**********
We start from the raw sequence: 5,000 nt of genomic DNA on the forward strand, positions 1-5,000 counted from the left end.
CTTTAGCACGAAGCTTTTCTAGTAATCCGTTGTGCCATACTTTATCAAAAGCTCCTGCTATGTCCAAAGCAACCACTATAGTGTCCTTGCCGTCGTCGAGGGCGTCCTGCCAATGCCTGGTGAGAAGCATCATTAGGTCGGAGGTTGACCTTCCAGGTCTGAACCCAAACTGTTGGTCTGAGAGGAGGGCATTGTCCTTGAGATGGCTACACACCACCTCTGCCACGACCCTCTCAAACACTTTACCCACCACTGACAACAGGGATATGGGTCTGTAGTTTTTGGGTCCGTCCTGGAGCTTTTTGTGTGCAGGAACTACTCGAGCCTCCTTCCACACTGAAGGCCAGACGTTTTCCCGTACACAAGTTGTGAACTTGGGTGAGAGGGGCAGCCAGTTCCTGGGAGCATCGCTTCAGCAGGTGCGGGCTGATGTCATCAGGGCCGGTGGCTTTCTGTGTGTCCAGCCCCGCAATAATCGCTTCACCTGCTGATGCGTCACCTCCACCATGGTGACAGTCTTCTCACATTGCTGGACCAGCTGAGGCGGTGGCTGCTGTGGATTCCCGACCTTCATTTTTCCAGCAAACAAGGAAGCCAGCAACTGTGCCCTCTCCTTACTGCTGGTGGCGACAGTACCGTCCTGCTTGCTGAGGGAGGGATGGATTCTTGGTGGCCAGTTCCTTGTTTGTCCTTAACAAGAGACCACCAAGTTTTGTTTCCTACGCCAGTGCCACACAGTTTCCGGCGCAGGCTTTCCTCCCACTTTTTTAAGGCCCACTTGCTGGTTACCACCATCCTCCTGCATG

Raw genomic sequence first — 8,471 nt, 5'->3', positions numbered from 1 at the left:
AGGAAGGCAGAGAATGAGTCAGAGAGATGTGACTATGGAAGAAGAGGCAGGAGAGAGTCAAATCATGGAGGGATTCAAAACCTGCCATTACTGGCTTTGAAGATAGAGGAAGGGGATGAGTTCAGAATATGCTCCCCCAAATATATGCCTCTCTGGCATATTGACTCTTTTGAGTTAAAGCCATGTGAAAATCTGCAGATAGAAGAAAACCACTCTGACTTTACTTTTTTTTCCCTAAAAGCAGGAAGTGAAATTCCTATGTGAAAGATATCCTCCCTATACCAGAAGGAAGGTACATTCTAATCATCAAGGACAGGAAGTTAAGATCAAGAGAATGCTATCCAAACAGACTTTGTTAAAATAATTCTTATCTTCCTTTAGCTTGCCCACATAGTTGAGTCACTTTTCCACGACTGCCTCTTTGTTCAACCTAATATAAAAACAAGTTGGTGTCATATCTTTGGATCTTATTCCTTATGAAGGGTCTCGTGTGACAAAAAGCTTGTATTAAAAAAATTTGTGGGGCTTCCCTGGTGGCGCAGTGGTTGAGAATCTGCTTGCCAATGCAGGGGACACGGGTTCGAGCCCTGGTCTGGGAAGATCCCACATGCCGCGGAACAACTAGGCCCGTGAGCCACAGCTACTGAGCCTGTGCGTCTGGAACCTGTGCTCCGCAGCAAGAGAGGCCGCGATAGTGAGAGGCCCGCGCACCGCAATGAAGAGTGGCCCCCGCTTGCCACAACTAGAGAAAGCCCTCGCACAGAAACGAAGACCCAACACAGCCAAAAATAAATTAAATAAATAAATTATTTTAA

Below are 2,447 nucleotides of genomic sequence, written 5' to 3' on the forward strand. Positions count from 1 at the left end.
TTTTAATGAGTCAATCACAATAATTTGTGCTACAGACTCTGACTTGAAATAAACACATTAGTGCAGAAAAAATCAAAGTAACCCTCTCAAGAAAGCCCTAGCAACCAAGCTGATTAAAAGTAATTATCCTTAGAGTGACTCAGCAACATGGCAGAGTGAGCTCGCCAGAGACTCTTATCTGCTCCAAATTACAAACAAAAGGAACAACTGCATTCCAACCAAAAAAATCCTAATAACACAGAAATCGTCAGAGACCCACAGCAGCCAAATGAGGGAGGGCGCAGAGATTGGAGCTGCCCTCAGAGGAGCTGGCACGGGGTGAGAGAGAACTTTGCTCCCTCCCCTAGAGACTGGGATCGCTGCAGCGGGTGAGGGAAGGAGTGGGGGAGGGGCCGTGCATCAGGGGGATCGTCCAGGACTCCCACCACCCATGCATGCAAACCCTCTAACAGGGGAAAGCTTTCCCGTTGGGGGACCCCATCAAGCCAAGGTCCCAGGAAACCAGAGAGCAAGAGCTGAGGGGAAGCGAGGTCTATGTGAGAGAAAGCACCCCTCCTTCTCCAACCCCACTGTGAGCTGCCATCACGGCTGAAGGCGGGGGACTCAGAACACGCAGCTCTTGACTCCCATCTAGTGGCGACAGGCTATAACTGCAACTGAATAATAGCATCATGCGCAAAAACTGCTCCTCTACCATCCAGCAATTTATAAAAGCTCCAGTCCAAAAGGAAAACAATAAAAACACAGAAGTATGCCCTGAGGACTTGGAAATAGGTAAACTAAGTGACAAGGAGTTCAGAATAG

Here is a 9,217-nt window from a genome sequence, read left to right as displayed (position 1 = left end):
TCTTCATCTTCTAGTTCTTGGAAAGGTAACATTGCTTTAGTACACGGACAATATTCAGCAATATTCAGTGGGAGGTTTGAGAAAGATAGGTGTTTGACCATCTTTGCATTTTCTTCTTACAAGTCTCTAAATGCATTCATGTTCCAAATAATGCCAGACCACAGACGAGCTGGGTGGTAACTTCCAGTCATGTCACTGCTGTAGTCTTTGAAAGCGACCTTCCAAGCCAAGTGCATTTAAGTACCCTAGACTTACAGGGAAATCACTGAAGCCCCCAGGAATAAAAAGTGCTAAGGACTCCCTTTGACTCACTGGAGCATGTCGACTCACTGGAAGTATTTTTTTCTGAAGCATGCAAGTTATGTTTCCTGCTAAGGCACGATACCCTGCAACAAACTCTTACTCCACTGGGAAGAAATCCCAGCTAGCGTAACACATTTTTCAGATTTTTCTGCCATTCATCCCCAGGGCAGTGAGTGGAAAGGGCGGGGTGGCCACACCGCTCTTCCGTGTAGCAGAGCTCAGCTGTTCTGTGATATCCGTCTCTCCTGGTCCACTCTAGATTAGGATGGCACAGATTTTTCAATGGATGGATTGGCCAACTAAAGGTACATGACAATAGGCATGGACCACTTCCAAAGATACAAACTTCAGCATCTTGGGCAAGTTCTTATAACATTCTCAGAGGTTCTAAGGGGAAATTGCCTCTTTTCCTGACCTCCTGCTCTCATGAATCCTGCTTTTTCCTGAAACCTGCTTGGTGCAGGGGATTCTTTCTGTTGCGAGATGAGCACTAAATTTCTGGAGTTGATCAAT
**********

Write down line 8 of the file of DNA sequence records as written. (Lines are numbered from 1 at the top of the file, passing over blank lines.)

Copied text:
TCTTCATCTTCTAGTTCTTGGAAAGGTAACATTGCTTTAGTACACGGACAATATTCAGCAATATTCAGTGGGAGGTTTGAGAAAGATAGGTGTTTGACCATCTTTGCATTTTCTTCTTACAAGTCTCTAAATGCATTCATGTTCCAAATAATGCCAGACCACAGACGAGCTGGGTGGTAACTTCCAGTCATGTCACTGCTGTAGTCTTTGAAAGCGACCTTCCAAGCCAAGTGCATTTAAGTACCCTAGACTTACAGGGAAATCACTGAAGCCCCCAGGAATAAAAAGTGCTAAGGACTCCCTTTGACTCACTGGAGCATGTCGACTCACTGGAAGTATTTTTTTCTGAAGCATGCAAGTTATGTTTCCTGCTAAGGCACGATACCCTGCAACAAACTCTTACTCCACTGGGAAGAAATCCCAGCTAGCGTAACACATTTTTCAGATTTTTCTGCCATTCATCCCCAGGGCAGTGAGTGGAAAGGGCGGGGTGGCCACACCGCTCTTCCGTGTAGCAGAGCTCAGCTGTTCTGTGATATCCGTCTCTCCTGGTCCACTCTAGATTAGGATGGCACAGATTTTTCAATGGATGGATTGGCCAACTAAAGGTACATGACAATAGGCATGGACCACTTCCAAAGATACAAACTTCAGCATCTTGGGCAAGTTCTTATAACATTCTCAGAGGTTCTAAGGGGAAATTGCCTCTTTTCCTGACCTCCTGCTCTCATGAATCCTGCTTTTTCCTGAAACCTGCTTGGTGCAGGGGATTCTTTCTGTTGCGAGATGAGCACTAAATTTCTGGAGTTGATCAAT